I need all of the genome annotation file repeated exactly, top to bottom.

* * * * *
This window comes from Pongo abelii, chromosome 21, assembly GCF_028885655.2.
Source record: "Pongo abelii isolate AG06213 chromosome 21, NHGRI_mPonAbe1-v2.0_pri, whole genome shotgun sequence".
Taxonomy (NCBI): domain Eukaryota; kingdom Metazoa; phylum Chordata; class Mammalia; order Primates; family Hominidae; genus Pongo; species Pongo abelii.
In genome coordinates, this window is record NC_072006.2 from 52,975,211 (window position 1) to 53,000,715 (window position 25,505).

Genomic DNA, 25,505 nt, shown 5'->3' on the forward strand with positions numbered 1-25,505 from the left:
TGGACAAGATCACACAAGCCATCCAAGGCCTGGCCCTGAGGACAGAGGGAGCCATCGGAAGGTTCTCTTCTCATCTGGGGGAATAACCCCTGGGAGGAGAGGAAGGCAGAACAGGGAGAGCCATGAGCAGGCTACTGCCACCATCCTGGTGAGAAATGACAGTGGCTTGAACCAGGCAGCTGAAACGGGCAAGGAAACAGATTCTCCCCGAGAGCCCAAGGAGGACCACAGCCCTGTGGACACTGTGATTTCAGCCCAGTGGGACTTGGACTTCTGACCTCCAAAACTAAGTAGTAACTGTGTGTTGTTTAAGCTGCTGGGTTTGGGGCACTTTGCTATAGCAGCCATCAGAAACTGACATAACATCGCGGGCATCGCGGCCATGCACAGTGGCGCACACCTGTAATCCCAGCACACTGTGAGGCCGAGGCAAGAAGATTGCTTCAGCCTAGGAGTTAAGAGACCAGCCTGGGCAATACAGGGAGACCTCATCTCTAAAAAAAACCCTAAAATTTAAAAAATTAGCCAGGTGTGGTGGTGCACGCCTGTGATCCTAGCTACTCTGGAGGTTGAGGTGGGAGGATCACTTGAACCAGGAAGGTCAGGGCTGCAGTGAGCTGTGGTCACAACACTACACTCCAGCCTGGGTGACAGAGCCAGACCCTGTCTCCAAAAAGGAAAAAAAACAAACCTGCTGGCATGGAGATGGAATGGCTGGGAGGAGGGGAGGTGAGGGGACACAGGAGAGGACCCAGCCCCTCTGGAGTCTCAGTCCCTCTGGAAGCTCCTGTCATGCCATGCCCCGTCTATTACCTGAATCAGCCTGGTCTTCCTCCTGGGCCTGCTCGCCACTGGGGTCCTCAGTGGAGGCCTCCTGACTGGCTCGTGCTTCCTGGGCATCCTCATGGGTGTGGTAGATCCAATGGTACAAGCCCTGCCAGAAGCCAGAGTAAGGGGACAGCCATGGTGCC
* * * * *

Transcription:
This window comes from Pongo abelii, chromosome 21, assembly GCF_028885655.2.
Source record: "Pongo abelii isolate AG06213 chromosome 21, NHGRI_mPonAbe1-v2.0_pri, whole genome shotgun sequence".
Taxonomy (NCBI): domain Eukaryota; kingdom Metazoa; phylum Chordata; class Mammalia; order Primates; family Hominidae; genus Pongo; species Pongo abelii.
In genome coordinates, this window is record NC_072006.2 from 52,975,211 (window position 1) to 53,000,715 (window position 25,505).

Genomic DNA, 25,505 nt, shown 5'->3' on the forward strand with positions numbered 1-25,505 from the left:
TGGACAAGATCACACAAGCCATCCAAGGCCTGGCCCTGAGGACAGAGGGAGCCATCGGAAGGTTCTCTTCTCATCTGGGGGAATAACCCCTGGGAGGAGAGGAAGGCAGAACAGGGAGAGCCATGAGCAGGCTACTGCCACCATCCTGGTGAGAAATGACAGTGGCTTGAACCAGGCAGCTGAAACGGGCAAGGAAACAGATTCTCCCCGAGAGCCCAAGGAGGACCACAGCCCTGTGGACACTGTGATTTCAGCCCAGTGGGACTTGGACTTCTGACCTCCAAAACTAAGTAGTAACTGTGTGTTGTTTAAGCTGCTGGGTTTGGGGCACTTTGCTATAGCAGCCATCAGAAACTGACATAACATCGCGGGCATCGCGGCCATGCACAGTGGCGCACACCTGTAATCCCAGCACACTGTGAGGCCGAGGCAAGAAGATTGCTTCAGCCTAGGAGTTAAGAGACCAGCCTGGGCAATACAGGGAGACCTCATCTCTAAAAAAAACCCTAAAATTTAAAAAATTAGCCAGGTGTGGTGGTGCACGCCTGTGATCCTAGCTACTCTGGAGGTTGAGGTGGGAGGATCACTTGAACCAGGAAGGTCAGGGCTGCAGTGAGCTGTGGTCACAACACTACACTCCAGCCTGGGTGACAGAGCCAGACCCTGTCTCCAAAAAGGAAAAAAAACAAACCTGCTGGCATGGAGATGGAATGGCTGGGAGGAGGGGAGGTGAGGGGACACAGGAGAGGACCCAGCCCCTCTGGAGTCTCAGTCCCTCTGGAAGCTCCTGTCATGCCATGCCCCGTCTATTACCTGAATCAGCCTGGTCTTCCTCCTGGGCCTGCTCGCCACTGGGGTCCTCAGTGGAGGCCTCCTGACTGGCTCGTGCTTCCTGGGCATCCTCATGGGTGTGGTAGATCCAATGGTACAAGCCCTGCCAGAAGCCAGAGTAAGGGGACAGCCATGGTGCC